The Crisis of Successful Places – Shibuya’s Case

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Successful places in cities are difficult to find. Usually, they result from spontaneous appropriations by multiple publics. The essential characteristics of those places can be augmented by urban design techniques. Once deemed successful or promising, they may attract additional investment, which can also strengthen their endogenous essence. They might acquire new identities and become rebranded during requalification processes. However, the question remains regarding the appropriate levels of intervention and the extent of regulation and management, including design, maintenance, safety, funding and promotion. The Shibuya district in Tokyo, Japan, is perceived and portrayed as a successful place by the media. Its economic functions comprise a mix of shopping and entertainment. It is also a relatively central place in close proximity to major rail, bus and subway lines, and a critical location for retail, employment, restaurants, museums and hotels. The purpose of this article is threefold: (i) to examine the characteristics that make Shibuya seemingly a very successful place, (ii) to identify strategic investments and their eventual correlation with changes in patronage, and (iii) to understand and review recent public space interventions and management practices. The research methods included visits to Shibuya, in loco built environment inventories, scrutiny of public space improvements, interviews with management personnel of the Center-Gai association, and bibliographic reviews. The key finding reveals a certain emphasis on creating a highly energetic iconography and postmodern identity, which has contributed to making Shibuya a distinct urbanscape in a very cosmopolitan Asian global city.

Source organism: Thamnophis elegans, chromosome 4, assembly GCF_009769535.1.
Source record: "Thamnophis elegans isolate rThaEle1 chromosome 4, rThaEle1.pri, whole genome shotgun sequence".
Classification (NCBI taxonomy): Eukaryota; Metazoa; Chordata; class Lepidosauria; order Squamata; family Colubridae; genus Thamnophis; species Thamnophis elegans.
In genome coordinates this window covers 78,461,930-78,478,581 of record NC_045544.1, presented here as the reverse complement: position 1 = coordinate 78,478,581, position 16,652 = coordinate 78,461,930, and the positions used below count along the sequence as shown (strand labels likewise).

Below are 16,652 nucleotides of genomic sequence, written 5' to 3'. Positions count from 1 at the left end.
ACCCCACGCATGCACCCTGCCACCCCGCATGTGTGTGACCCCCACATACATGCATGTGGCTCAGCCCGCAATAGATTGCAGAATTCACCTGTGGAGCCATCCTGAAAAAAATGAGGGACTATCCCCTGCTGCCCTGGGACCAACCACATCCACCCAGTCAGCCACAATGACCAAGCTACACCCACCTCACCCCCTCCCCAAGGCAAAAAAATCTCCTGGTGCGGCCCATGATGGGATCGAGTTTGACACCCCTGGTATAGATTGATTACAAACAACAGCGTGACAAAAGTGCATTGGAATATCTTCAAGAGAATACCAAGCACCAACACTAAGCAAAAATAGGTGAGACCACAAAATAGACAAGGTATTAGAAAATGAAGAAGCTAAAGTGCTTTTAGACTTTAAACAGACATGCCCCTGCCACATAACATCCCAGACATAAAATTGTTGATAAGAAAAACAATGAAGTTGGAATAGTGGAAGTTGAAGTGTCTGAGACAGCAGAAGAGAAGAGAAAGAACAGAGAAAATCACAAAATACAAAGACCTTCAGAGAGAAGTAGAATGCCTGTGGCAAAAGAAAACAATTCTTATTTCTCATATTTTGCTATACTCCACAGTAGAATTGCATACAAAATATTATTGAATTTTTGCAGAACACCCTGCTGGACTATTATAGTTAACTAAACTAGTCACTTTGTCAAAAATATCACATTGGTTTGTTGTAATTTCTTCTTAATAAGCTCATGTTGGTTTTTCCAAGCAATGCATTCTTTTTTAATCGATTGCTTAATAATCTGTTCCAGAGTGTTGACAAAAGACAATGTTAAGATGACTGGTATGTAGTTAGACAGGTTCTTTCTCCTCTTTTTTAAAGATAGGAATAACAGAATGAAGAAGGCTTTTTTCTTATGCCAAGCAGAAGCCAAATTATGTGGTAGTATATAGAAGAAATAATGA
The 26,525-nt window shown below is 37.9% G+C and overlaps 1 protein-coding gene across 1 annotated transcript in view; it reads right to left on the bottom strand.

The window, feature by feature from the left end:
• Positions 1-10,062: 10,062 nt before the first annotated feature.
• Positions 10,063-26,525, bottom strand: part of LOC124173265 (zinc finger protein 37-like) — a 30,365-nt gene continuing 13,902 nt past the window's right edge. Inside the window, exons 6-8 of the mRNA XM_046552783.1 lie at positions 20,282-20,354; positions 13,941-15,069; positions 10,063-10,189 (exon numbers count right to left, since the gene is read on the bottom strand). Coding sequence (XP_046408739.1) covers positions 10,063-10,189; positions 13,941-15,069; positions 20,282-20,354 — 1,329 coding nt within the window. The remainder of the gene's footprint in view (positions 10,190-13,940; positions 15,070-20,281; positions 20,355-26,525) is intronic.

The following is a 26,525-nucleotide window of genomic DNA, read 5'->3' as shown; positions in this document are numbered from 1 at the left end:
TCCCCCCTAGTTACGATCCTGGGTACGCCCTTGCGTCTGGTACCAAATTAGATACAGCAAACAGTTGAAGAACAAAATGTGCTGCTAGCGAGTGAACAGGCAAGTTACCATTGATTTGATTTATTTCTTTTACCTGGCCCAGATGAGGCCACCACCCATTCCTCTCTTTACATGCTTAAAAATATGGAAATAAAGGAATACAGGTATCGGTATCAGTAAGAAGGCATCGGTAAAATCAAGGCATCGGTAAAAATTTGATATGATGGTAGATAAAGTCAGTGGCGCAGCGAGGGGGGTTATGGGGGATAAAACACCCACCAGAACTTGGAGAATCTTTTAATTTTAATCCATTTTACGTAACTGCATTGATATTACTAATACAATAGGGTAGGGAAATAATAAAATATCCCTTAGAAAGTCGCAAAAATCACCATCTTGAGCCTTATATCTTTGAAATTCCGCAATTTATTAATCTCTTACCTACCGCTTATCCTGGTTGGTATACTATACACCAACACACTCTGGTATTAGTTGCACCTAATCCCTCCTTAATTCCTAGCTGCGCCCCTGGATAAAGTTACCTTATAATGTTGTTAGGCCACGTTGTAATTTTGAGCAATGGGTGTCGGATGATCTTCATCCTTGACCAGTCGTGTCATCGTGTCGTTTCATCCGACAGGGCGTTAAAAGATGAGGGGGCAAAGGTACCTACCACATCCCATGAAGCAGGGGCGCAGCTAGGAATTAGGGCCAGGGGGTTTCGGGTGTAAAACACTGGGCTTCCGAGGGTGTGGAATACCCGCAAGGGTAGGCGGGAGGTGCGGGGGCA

Original languageEnglish
Pages (from-to)1–10
Number of pages10
JournalInternational Journal of Crisis Communication
Issue number1
Early online date4 Jun 2020
Publication statusPublished online - 4 Jun 2020


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